I haven't stopped thinking about fiscal policy, but I'm not so keen to just repeat my previous posts (google "fiscal stimulus" and related phrases into the MR search function if you wish). I am, however, willing to listen to Arnold Kling:
From the Recalculation perspective, the economy needs to shift
resources out of some sectors and into others. The government is either
(a) permanently shifting resources from the private sector to
government or (b) temporarily shifting resources from the private
sector to government. If it is doing (a), then we are not facing mere
temporary deficits but permanent increases in government spending, and
eventually we will have to figure out how to pay for them. If it is
doing (b), then the Recalculation problem isn't really being solved.
Instead, at best the government is redistributing the pain from the
reallocation process out of the present and into the future. People who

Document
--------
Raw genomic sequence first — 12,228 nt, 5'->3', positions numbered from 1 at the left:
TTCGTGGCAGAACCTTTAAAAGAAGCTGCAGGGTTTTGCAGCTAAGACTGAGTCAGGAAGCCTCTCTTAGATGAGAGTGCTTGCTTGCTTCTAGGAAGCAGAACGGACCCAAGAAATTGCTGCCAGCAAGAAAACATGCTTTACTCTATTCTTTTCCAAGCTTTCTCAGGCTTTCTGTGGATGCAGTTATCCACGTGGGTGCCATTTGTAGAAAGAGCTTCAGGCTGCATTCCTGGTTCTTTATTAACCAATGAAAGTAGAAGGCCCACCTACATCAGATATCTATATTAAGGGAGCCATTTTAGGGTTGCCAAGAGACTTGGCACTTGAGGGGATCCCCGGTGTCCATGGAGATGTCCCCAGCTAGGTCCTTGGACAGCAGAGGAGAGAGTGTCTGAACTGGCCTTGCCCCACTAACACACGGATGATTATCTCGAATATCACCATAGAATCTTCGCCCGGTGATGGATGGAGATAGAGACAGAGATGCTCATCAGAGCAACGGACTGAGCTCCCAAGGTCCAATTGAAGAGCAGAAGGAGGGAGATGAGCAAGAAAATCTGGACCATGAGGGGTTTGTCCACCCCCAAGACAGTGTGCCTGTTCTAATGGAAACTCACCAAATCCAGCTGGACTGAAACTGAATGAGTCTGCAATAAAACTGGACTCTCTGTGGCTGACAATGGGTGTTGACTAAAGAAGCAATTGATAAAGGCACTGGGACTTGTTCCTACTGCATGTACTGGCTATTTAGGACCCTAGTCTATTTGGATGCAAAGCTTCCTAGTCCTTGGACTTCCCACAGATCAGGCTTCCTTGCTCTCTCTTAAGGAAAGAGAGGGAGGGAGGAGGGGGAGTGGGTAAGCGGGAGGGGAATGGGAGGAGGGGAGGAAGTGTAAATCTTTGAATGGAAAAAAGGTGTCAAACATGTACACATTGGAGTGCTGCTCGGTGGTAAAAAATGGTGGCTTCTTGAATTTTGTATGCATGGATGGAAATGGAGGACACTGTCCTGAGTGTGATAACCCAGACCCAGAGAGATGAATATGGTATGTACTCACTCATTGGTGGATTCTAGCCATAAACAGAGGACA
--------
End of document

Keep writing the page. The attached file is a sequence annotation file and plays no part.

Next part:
otherwise would be unemployed can find temporary work on government
projects, but when those projects expire they will go back to being
unemployed. This is what makes the fiscal exit strategy so problematic.
In my view that is exactly correct. It's also why current gdp measures and projections aren't picking up how well the stimulus is or isn't working. A higher monetary velocity, as induced by fiscal policy, will indeed boost nominal gdp, but we need to see how well these projects stick, or not, with time.
Addendum: Matt Yglesias comments.